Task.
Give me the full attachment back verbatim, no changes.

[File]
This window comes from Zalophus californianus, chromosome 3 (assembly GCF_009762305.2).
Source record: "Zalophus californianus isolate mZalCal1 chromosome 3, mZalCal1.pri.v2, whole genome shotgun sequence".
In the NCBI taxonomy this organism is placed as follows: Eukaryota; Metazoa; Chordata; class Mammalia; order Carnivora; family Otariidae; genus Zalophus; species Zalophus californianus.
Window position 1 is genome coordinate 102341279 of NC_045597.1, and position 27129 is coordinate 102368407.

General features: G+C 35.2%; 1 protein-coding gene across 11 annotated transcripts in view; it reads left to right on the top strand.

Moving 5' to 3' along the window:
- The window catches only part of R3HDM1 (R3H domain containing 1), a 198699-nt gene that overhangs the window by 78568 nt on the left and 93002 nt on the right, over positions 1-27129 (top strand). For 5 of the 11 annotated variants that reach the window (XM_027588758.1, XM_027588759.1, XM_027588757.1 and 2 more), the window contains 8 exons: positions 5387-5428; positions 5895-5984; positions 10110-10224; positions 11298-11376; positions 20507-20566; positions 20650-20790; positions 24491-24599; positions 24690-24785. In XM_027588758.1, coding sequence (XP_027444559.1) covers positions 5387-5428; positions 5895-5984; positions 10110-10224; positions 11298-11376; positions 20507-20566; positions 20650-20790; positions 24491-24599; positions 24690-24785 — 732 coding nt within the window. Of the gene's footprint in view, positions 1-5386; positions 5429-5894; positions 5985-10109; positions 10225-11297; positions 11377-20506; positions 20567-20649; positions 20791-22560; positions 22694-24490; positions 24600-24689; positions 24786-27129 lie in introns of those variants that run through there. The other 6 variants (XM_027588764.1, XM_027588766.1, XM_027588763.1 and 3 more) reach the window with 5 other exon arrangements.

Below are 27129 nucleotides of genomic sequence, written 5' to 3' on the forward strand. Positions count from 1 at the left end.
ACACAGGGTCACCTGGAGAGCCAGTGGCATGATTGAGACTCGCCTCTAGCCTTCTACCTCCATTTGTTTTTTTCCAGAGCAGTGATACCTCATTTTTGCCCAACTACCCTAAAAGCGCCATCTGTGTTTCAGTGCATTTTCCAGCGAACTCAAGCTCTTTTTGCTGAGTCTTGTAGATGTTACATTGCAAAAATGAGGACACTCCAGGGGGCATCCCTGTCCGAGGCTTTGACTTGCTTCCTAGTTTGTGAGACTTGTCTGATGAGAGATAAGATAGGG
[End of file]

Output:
This window comes from Zalophus californianus, chromosome 3 (assembly GCF_009762305.2).
Source record: "Zalophus californianus isolate mZalCal1 chromosome 3, mZalCal1.pri.v2, whole genome shotgun sequence".
In the NCBI taxonomy this organism is placed as follows: Eukaryota; Metazoa; Chordata; class Mammalia; order Carnivora; family Otariidae; genus Zalophus; species Zalophus californianus.
Window position 1 is genome coordinate 102341279 of NC_045597.1, and position 27129 is coordinate 102368407.

General features: G+C 35.2%; 1 protein-coding gene across 11 annotated transcripts in view; it reads left to right on the top strand.

Moving 5' to 3' along the window:
- The window catches only part of R3HDM1 (R3H domain containing 1), a 198699-nt gene that overhangs the window by 78568 nt on the left and 93002 nt on the right, over positions 1-27129 (top strand). For 5 of the 11 annotated variants that reach the window (XM_027588758.1, XM_027588759.1, XM_027588757.1 and 2 more), the window contains 8 exons: positions 5387-5428; positions 5895-5984; positions 10110-10224; positions 11298-11376; positions 20507-20566; positions 20650-20790; positions 24491-24599; positions 24690-24785. In XM_027588758.1, coding sequence (XP_027444559.1) covers positions 5387-5428; positions 5895-5984; positions 10110-10224; positions 11298-11376; positions 20507-20566; positions 20650-20790; positions 24491-24599; positions 24690-24785 — 732 coding nt within the window. Of the gene's footprint in view, positions 1-5386; positions 5429-5894; positions 5985-10109; positions 10225-11297; positions 11377-20506; positions 20567-20649; positions 20791-22560; positions 22694-24490; positions 24600-24689; positions 24786-27129 lie in introns of those variants that run through there. The other 6 variants (XM_027588764.1, XM_027588766.1, XM_027588763.1 and 3 more) reach the window with 5 other exon arrangements.

Below are 27129 nucleotides of genomic sequence, written 5' to 3' on the forward strand. Positions count from 1 at the left end.
ACACAGGGTCACCTGGAGAGCCAGTGGCATGATTGAGACTCGCCTCTAGCCTTCTACCTCCATTTGTTTTTTTCCAGAGCAGTGATACCTCATTTTTGCCCAACTACCCTAAAAGCGCCATCTGTGTTTCAGTGCATTTTCCAGCGAACTCAAGCTCTTTTTGCTGAGTCTTGTAGATGTTACATTGCAAAAATGAGGACACTCCAGGGGGCATCCCTGTCCGAGGCTTTGACTTGCTTCCTAGTTTGTGAGACTTGTCTGATGAGAGATAAGATAGGG